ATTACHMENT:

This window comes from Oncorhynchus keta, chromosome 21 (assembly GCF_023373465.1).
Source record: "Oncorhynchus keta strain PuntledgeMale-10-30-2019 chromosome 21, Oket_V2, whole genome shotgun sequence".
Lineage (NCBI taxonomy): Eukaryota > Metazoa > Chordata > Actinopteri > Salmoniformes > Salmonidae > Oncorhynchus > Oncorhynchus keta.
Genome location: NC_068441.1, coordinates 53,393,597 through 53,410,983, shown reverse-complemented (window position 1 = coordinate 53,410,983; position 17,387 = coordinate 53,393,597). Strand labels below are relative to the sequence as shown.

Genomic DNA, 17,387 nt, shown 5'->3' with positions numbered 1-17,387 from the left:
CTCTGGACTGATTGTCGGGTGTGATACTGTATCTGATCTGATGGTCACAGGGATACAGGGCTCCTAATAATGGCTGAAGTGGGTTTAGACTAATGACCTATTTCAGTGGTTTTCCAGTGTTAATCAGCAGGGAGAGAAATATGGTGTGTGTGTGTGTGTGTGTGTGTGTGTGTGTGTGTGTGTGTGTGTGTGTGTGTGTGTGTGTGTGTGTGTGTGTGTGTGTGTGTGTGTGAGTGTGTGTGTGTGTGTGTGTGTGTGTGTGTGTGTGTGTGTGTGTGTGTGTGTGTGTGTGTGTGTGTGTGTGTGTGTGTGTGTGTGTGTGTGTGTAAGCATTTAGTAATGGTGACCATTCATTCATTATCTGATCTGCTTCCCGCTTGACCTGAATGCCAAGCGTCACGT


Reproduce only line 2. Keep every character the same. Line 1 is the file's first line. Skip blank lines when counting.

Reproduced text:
Source record: "Oncorhynchus keta strain PuntledgeMale-10-30-2019 chromosome 21, Oket_V2, whole genome shotgun sequence".